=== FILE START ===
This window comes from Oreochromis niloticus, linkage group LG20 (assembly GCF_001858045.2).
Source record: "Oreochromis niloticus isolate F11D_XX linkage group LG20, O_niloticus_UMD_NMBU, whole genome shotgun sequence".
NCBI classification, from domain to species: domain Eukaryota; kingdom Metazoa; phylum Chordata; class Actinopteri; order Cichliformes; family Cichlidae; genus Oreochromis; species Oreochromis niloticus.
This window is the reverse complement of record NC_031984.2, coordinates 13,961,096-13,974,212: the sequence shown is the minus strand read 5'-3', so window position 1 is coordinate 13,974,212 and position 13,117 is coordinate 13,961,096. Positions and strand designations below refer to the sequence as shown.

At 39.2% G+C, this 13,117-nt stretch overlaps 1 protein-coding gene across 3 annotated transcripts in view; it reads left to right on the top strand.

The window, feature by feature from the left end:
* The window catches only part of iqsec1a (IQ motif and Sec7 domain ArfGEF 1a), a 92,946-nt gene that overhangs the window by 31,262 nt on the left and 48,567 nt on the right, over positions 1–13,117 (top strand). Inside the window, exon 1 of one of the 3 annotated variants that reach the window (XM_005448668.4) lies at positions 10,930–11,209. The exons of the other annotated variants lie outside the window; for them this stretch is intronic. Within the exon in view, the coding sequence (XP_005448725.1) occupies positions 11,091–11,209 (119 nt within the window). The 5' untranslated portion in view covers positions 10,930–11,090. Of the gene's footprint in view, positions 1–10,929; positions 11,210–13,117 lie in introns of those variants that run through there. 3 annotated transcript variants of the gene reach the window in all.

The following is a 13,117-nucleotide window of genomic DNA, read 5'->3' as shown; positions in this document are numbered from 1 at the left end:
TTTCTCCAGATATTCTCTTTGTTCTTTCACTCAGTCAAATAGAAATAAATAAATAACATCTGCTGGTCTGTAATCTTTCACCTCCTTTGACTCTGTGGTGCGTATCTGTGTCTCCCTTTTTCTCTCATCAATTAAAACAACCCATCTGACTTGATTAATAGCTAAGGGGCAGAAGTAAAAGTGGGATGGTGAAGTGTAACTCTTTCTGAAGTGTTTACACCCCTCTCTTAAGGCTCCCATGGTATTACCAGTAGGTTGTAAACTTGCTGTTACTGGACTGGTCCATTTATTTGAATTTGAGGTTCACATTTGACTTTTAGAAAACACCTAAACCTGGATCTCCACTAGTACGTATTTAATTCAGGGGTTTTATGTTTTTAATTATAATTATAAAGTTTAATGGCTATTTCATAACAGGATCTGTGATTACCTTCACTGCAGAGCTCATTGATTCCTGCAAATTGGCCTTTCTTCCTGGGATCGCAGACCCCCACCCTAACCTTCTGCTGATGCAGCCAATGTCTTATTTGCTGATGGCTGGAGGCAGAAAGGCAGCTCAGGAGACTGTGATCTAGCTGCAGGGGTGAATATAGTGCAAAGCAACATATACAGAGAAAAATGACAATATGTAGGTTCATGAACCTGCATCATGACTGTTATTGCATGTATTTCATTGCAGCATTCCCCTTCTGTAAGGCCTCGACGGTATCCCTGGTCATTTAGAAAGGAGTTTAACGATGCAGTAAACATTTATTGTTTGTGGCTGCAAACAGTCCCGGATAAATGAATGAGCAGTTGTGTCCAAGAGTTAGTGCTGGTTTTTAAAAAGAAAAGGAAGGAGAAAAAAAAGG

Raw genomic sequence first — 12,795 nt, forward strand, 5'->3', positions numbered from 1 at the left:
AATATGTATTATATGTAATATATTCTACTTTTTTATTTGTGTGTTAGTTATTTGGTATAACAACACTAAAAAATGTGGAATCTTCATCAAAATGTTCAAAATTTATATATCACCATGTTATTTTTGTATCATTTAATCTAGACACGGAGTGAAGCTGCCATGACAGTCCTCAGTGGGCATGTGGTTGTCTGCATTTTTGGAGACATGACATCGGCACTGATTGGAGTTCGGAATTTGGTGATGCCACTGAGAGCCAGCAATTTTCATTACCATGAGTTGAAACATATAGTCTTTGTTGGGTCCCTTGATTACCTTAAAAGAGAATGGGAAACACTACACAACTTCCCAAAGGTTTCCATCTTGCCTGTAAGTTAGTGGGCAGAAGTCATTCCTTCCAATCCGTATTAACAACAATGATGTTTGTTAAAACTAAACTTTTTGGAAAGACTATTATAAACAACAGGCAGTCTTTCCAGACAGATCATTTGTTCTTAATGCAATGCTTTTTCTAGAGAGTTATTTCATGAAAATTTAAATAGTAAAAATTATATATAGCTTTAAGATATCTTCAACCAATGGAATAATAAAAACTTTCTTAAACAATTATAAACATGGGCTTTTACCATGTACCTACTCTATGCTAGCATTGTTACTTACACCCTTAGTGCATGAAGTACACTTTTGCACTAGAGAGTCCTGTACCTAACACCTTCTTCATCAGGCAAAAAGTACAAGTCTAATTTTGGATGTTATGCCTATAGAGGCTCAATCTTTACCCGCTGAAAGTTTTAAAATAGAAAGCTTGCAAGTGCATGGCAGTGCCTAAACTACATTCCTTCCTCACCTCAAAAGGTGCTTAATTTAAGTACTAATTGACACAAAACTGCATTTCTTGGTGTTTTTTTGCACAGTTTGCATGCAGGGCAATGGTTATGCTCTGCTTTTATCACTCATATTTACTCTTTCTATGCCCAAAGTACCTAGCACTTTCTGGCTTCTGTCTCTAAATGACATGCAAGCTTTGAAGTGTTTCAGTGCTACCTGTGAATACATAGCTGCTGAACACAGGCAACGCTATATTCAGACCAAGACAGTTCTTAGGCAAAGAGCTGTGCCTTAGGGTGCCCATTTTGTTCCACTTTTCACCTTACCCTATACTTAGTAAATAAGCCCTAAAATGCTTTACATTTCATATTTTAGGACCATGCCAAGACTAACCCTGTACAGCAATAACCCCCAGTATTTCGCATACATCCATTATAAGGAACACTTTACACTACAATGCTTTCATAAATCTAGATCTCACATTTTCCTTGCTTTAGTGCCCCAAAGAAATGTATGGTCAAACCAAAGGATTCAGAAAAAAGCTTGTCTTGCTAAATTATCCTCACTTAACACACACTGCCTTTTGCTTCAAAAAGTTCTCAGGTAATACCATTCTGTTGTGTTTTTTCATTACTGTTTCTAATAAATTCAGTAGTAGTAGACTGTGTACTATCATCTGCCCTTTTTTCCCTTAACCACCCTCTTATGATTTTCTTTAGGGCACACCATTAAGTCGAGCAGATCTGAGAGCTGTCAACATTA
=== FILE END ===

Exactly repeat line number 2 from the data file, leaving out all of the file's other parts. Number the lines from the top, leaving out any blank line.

Source record: "Oreochromis niloticus isolate F11D_XX linkage group LG20, O_niloticus_UMD_NMBU, whole genome shotgun sequence".